Many Religionists seem to think that religion is what keeps them from slaughtering (or raping or stealing or whatever) and that religion is what motivates them to do benevolent things. Perhaps that is true for them personally – but does not extend beyond them to everyone else.

Volbrigade wrote:

What difference does it make what I do with my own little pattern of energy, during the brief period of time it is integrated and possesses the consciousness to make determinations as to what it does?

It makes no difference at all to me what you 'do with your own little pattern of energy' PROVIDED it does not affect me or others I care about.

Volbrigade wrote:

And if, for instance, someone should be in the way of my obtaining some objective that would please my consciousness, what difference does it make what I do to them in order to remove them as an obstacle?

If I am the 'obstacle to be removed' so someone can accomplish an objective, they are likely to 'meet their maker' before intended (any my attitude is not hypothetical).

Volbrigade wrote:

I’m just asking. Do you have an answer for me?

I typically attempt to answer coherent questions. I am always prepared to substantiate any claims I make or arguments I present.

Volbrigade wrote:

Is it possible that even if your belief system is true,

You have shown that you have absolutely no comprehension of my belief system.

Volbrigade wrote:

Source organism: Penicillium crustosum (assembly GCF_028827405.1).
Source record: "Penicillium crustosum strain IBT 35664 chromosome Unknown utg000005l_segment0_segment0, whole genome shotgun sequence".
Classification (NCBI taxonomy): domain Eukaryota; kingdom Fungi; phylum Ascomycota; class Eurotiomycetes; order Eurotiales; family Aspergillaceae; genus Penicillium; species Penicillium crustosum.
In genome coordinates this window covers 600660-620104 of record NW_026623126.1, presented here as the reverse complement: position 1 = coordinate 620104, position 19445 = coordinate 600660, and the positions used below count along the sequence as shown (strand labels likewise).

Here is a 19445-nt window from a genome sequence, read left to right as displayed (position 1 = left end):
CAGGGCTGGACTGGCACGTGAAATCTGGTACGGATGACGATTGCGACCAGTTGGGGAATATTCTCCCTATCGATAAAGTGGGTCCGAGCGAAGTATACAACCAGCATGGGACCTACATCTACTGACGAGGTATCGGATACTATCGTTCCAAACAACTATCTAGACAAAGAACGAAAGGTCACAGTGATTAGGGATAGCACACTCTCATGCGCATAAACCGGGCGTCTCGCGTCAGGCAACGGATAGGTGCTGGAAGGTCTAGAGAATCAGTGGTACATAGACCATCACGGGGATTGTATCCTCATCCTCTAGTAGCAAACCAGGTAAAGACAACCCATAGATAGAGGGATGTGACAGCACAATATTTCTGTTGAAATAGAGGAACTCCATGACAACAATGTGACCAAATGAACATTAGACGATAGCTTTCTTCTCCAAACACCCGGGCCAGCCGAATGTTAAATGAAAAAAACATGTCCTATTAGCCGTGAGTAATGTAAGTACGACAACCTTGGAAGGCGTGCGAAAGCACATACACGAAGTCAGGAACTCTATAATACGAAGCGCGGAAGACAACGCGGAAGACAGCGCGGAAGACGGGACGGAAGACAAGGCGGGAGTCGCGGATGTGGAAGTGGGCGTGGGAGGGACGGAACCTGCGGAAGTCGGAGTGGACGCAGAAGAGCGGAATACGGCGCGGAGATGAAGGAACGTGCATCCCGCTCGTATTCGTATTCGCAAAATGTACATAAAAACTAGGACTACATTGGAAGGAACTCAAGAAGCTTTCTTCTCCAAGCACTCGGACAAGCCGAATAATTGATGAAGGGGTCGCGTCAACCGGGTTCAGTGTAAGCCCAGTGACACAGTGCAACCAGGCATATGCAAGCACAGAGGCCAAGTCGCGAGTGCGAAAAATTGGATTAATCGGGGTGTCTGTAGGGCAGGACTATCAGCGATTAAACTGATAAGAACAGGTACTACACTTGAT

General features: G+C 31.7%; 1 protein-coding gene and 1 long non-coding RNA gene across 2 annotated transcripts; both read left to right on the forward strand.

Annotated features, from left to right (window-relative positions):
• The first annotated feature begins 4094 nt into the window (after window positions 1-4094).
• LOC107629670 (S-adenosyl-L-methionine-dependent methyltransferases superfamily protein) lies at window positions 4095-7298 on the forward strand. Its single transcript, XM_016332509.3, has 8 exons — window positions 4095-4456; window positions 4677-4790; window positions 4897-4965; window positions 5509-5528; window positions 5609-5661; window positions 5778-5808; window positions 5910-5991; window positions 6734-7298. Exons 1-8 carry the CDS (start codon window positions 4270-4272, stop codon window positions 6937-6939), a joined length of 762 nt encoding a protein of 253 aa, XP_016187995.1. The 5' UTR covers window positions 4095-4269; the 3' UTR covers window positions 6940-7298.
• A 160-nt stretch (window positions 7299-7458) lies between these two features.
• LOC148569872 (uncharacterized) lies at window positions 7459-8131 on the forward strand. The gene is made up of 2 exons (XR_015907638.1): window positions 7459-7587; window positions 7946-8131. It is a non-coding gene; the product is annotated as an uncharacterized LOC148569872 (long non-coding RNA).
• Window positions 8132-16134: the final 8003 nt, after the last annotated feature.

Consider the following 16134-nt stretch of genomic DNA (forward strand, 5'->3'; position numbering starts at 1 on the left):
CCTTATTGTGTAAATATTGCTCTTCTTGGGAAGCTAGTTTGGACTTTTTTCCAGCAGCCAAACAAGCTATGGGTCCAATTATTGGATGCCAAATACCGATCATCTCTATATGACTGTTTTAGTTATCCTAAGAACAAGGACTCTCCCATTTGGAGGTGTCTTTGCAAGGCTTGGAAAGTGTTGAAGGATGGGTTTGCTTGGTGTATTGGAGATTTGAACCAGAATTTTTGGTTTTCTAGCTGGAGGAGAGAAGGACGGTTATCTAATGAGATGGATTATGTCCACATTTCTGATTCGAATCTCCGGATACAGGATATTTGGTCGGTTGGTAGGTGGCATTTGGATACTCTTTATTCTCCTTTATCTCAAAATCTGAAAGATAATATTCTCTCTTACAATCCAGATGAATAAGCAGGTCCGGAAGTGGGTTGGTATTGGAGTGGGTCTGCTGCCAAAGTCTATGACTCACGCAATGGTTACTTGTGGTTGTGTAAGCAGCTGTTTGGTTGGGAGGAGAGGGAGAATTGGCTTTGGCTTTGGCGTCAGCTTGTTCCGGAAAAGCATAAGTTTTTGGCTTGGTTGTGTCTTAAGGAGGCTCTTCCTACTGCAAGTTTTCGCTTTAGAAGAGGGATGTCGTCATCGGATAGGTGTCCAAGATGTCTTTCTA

and mindless matter and energy is all that ever was or will be:

I do not and have not thought or said anything suggesting 'mindless matter'. That is a 'stinky fish' (red herring) thrown in, perhaps to try to make an argument.

Volbrigade wrote:

that it would be BETTER if we lived as though we were subject to living forever, based on what we do during our temporary pattern of consciousness, before we revert back to our eternal elements of mindless matter-energy?

I see no 'better' in real life by those who profess to being 'subject to . . .” some sort of afterlife. Christians who preach such things are incarcerated at rates no 'better' than other groups, have divorce rates that are no 'better' than others, and have half a million abortions per year in the US (while condemning the practice).

WHERE is the 'better'?

Volbrigade wrote:

Even if that would mean “living a lie”, so to speak?

Those who find benefit in 'living a lie' are welcome to do so. I prefer to live by what I can understand and learn about the real world.

Volbrigade wrote:

Or would that make any difference, either?

Many would apparently be LOST without their religion telling them what to think and do.

Volbrigade wrote:

And if so — in what way?

Perhaps those who rely upon one of the thousands of gods or thousands of religions are well advised to keep doing so (to avoid running amok if they had to rely upon their own ethics, judgment, discernment, decision-making).

However, the dependent should not attempt to inflict their limitations and personal problems onto others – who do not share those limitations and problems.
Post BBCode URL - Right click and save to clipboard to use later in post Post 31: Sun Jan 29, 2017 11:19 pm
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Re: Do you want a spade with that shovel?

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[quote="William"]
[Replying to post 30 by Divine Insight]

So when you said:

Quote:
"Mom has the mentality of a sheep."